Talks over Iran’s nuclear program extended

The Heat

Iran Nuclear Talks Catherine Ashton, High Representative of the Union of Foreign Affairs and Security Policy for the European Union, and Iranian Foreign Minister Mohammad Javad Zarif (R) give a press statement after round of talks of the European Union and Iran in Vienna, on July 18, 2014.

Iran’s foreign minister says his government means business. But the Islamic Republic and six world powers failed to reach a deal by the July 20th deadline over Tehran’s nuclear program.
The talks have been extended for another four months. The negotiations – involving the United States, Britain, France, China, Russia and Germany– the so called P5+1 – made some progress during two weeks of meetings this month in Vienna. But there was no consensus about Iran’s nuclear enrichment program and leaders returned home without a deal.

The international community wants to make certain Iran can’t produce a nuclear bomb. The Islamic Republic wants sanctions that have crippled its economy to be lifted.
Leaders from Iran and six world powers haggled for days, but in the end could only agree that a four month extension was needed. The marathon talks recessed early Saturday in Vienna.

Under the terms of the extension, the United States will give Tehran access to an additional $2.8 billion dollars in oil export revenues which had been frozen by sanctions.
In return, Iran has agreed to convert a quarter of its 20-percent enriched uranium stocks, which could be used to make a bomb, into fuel. That work includes convincing Iran to reduce its nuclear program and agree to more intrusive UN inspections.

The negotiations have been taking place since early this year—after a breakthrough interim deal was reached between the same parties in Geneva late last year. At that time, Iran agreed to temporarily freeze much of its program in exchange for limited relief from sanctions. The next few months could be the last and best chance for a final deal. Iran’s leadership has repeatedly denied it is seeking a nuclear weapon and says it’s determined to reach an agreement.

Talks over Iran's nuclear program extended, Seg. 1

Talks over Iran's nuclear program extended, Seg. 1

Iran’s foreign minister says his government means business. But the Islamic Republic and six world powers failed to reach a deal by the July 20th deadline over Tehran’s nuclear program.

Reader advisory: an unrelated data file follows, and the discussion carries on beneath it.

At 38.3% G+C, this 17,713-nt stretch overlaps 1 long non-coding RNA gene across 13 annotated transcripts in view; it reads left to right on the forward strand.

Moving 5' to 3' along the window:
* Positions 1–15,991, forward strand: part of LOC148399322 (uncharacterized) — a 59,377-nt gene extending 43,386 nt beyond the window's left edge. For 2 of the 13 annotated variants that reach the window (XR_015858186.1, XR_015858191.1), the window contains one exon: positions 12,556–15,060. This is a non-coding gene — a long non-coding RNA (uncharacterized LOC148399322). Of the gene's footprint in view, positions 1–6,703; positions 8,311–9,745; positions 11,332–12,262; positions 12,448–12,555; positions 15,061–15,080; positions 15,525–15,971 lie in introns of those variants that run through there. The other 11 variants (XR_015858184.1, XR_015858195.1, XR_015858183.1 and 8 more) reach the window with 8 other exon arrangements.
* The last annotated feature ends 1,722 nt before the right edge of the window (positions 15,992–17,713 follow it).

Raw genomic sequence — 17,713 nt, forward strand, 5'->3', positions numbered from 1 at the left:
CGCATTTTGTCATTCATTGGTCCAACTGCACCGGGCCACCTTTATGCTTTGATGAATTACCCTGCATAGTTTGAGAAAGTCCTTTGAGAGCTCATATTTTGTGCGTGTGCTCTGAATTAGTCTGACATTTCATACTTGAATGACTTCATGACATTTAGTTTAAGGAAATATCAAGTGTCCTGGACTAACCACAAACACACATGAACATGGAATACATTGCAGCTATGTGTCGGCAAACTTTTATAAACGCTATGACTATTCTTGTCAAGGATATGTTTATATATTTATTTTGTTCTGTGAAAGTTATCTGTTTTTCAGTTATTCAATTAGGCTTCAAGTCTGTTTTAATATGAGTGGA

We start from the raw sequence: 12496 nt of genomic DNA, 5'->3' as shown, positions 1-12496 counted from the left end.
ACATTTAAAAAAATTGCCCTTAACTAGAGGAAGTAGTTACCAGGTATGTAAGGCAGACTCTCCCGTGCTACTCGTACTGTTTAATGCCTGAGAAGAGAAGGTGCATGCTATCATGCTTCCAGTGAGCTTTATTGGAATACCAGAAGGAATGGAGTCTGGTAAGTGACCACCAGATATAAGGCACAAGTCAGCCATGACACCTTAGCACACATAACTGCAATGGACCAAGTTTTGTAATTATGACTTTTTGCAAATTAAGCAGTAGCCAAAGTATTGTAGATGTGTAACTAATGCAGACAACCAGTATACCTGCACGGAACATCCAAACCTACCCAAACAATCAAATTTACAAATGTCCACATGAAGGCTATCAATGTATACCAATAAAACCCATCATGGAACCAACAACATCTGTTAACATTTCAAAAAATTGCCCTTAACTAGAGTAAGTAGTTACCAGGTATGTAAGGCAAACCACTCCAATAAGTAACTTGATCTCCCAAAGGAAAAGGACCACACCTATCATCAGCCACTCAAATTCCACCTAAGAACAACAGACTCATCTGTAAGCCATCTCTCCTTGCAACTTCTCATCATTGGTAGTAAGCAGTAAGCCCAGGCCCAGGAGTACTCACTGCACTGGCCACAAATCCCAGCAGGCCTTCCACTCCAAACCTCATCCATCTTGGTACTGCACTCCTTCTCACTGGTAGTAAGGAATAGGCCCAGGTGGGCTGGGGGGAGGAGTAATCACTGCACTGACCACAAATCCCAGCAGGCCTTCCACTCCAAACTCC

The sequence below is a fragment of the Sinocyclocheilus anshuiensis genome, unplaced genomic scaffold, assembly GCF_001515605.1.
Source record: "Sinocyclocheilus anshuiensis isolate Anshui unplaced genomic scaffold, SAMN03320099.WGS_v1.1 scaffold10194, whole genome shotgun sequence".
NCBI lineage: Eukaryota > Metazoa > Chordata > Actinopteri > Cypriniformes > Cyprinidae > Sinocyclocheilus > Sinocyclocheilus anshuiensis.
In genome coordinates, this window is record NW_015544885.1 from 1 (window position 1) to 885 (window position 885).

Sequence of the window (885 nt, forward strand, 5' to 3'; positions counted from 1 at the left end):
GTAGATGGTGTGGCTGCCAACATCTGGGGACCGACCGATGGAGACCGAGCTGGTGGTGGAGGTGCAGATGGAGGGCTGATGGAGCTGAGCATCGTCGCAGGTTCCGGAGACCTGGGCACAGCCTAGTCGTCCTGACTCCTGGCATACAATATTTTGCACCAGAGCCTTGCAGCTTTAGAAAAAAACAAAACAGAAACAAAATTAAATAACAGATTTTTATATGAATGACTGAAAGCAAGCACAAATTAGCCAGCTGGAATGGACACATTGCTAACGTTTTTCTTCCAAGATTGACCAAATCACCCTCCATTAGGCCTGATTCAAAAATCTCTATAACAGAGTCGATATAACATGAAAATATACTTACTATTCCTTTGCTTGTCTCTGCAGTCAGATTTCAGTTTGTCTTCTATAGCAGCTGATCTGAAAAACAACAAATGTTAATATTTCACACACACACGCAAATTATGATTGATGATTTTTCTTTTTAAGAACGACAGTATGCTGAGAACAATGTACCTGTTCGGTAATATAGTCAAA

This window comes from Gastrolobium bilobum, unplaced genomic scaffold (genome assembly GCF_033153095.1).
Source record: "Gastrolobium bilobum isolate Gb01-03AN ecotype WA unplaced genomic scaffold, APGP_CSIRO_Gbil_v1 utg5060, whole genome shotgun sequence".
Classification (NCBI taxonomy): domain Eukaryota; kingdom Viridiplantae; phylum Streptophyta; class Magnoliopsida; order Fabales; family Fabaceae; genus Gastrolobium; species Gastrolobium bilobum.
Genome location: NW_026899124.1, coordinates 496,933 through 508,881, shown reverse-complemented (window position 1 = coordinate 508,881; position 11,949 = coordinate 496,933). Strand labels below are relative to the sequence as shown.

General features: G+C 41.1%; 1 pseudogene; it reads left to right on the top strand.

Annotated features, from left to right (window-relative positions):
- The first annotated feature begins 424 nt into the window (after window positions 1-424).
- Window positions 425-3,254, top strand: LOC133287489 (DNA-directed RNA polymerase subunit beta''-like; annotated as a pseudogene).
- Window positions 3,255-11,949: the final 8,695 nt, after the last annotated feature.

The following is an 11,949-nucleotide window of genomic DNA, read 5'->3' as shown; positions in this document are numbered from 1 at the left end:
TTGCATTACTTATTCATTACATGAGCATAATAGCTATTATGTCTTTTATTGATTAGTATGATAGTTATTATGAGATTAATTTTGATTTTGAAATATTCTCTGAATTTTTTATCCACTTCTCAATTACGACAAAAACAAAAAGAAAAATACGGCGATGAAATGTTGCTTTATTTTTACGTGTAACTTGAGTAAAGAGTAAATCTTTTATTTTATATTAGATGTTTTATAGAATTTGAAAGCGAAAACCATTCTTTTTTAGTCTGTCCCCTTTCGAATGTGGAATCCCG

Hillary Mann Leverett, a former U.S. diplomat with more than 25 years in foreign policy experience joins the discussion. She has also served in U.S. embassies in the Middle East.

Talks over Iran\'s nuclear program extended, Seg. 2

Talks over Iran\'s nuclear program extended, Seg. 2

Hillary Mann Leverett, a former U.S. diplomat with more than 25 years in foreign policy experience joins the discussion. She has also served in U.S. embassies in the Middle East.

Iran has spent billions of dollars on its nuclear program and hardliners within President Hassan Rouhani’s government oppose any concessions.
Reza Marashi is the Research Director for the National Iranian American Council. He joined us to discuss the political climate inside Iran.

Talks over Iran's nuclear program extended, Seg. 3

Talks over Iran's nuclear program extended, Seg. 3

Iran has spent billions of dollars on its nuclear program and hardliners within President Hassan Rouhani’s government oppose any concessions. Reza Marashi is the Research Director for the National Iranian American Council has insight on the political climate inside Iran.

  • The collapse of these talks and that lies with Supreme Leader Khamenei and his now infamous speech on July 7th where he not only denounced the US as Iran’s holy enemy, but double-downed on Iran’s inherent right to not only maintain its enrichment capability and expand and improve it. That sealed the deal for negotiators and an extension agreement was simply face saving. Iran knows that maintenance of its enrichment capability is a non-negotiable issue and one that will eventually lead to a collapse in any potential agreement. The hope was the Iran’s charm offensive with a smiling Rouhani and Zarif might be able to induce the selfie President to accept a deal, but all the Western nations, including China and Russia, are lock in step on denying Iran that enrichment capability. The real question now is what will the US do next since a deal won’t take place and that is where the real policy discussion should take place now.

    Since Iran’s constitution vests ultimate authority in its religious rulers, not much is
    going to change unless that form of government changes and that is exactly where the West needs to focus its attention, otherwise we will just end up circling back to the exact same spot four months from now again.